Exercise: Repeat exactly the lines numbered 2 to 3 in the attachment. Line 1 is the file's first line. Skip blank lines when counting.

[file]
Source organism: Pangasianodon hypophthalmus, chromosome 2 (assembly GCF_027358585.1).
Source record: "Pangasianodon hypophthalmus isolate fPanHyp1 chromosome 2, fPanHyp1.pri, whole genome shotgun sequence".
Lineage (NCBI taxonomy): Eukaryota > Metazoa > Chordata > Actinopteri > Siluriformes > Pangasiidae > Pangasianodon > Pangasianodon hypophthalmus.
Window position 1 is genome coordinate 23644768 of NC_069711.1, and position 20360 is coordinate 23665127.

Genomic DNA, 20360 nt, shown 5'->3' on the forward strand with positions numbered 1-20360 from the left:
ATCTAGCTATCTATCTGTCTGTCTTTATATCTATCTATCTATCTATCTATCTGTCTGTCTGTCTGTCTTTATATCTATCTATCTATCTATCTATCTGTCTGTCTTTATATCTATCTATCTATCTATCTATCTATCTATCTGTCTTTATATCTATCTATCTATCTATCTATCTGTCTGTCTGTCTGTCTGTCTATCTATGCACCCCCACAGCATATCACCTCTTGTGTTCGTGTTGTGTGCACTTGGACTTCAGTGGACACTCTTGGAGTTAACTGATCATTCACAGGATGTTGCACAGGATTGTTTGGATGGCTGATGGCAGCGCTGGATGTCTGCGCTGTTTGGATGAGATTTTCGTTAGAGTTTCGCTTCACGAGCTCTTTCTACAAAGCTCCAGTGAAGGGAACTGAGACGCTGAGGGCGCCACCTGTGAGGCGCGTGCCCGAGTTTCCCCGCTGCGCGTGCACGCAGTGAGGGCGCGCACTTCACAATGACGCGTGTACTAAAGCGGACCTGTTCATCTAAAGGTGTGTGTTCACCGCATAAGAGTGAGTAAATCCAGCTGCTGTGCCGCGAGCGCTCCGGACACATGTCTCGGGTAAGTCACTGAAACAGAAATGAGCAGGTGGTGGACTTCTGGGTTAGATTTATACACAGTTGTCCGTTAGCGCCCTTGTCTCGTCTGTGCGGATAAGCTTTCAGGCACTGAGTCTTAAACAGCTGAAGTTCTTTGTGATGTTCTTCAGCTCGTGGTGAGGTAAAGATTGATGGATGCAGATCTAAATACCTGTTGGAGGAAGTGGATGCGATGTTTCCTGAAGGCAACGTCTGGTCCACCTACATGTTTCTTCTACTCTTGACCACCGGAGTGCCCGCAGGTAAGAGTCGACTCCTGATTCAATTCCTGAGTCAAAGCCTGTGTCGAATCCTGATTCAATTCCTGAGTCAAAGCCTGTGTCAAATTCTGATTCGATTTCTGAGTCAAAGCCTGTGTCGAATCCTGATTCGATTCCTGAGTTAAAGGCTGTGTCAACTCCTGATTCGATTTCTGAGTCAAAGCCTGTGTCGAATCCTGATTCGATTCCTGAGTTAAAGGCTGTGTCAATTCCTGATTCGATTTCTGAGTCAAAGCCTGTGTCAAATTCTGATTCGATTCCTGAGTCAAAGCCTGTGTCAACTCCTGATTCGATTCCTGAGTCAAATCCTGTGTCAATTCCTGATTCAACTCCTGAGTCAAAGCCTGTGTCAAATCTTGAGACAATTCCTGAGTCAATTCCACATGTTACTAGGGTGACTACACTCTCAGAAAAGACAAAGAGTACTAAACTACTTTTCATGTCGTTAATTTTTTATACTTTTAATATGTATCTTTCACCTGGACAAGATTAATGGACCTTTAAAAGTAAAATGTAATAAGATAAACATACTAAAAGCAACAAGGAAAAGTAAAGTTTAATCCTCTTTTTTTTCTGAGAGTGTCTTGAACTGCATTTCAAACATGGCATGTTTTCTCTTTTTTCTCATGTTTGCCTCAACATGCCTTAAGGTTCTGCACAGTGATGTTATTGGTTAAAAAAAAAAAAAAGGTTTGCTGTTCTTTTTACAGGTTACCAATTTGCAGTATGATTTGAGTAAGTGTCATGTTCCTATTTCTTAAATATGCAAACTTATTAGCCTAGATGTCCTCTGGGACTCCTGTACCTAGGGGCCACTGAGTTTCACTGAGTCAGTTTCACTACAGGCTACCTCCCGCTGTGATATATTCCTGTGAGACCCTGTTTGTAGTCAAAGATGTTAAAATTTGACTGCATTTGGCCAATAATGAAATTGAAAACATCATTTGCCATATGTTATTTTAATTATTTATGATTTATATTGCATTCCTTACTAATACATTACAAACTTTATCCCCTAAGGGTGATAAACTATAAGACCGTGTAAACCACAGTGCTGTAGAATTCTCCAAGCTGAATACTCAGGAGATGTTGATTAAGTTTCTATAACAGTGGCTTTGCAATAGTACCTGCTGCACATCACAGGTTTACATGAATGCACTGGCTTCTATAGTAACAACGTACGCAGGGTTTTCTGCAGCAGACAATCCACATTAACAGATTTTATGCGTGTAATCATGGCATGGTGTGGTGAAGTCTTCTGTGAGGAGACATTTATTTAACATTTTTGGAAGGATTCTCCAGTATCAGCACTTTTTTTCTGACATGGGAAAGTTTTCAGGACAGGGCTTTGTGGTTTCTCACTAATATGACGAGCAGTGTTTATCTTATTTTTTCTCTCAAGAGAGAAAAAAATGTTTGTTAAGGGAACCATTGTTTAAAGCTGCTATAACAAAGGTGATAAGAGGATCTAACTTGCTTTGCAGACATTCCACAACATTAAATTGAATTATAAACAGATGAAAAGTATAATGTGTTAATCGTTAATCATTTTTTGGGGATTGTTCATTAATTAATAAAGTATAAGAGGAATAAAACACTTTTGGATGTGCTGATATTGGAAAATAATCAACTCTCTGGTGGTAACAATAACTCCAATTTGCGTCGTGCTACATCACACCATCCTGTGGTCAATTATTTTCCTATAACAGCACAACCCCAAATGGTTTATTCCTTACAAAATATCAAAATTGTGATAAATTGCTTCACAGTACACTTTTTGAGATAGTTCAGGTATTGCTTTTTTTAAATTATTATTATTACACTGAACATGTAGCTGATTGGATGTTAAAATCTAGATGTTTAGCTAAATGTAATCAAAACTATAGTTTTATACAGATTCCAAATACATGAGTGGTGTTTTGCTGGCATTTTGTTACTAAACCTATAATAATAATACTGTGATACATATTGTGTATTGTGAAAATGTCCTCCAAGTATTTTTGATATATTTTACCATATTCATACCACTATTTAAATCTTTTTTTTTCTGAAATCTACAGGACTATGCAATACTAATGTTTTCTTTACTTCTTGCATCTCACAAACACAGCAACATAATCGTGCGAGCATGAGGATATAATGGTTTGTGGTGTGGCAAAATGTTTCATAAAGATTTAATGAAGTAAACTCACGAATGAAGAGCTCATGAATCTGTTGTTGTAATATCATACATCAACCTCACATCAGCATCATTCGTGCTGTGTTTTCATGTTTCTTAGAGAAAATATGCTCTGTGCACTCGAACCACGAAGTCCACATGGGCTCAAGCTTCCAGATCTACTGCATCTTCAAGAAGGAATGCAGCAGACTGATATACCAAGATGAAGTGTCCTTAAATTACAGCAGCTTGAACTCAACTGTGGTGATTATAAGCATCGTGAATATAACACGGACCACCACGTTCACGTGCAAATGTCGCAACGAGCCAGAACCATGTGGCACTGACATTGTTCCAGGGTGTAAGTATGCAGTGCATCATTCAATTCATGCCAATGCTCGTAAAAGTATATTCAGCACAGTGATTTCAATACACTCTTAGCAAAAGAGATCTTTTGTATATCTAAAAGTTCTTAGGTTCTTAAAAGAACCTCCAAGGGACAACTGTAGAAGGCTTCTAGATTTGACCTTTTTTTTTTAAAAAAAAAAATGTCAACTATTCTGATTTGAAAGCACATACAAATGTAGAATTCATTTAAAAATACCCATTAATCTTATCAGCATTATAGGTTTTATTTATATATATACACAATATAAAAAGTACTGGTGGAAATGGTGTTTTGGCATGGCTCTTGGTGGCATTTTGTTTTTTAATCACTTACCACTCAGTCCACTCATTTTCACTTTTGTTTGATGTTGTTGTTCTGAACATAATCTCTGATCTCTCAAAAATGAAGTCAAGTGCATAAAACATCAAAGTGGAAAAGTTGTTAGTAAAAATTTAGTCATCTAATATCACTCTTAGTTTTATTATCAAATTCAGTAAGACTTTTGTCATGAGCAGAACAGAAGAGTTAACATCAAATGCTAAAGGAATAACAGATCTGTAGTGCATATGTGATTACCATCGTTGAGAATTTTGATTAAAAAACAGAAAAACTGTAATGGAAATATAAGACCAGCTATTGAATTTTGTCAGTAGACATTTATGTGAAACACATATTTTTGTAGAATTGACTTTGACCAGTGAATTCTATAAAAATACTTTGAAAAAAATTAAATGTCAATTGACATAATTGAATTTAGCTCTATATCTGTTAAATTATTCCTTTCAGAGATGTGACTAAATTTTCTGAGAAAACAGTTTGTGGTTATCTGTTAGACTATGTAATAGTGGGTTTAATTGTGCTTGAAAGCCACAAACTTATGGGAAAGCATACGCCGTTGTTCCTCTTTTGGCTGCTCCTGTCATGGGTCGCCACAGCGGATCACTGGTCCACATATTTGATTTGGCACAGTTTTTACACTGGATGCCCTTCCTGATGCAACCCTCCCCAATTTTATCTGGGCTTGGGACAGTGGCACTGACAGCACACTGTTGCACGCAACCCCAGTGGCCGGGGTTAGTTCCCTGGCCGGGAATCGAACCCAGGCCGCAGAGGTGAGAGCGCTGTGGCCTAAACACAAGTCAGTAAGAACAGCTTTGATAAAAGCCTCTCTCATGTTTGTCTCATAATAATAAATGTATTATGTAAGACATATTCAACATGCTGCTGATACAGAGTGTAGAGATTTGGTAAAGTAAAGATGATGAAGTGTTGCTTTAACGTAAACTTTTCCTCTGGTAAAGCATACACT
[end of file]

Source record: "Pangasianodon hypophthalmus isolate fPanHyp1 chromosome 2, fPanHyp1.pri, whole genome shotgun sequence".
Lineage (NCBI taxonomy): Eukaryota > Metazoa > Chordata > Actinopteri > Siluriformes > Pangasiidae > Pangasianodon > Pangasianodon hypophthalmus.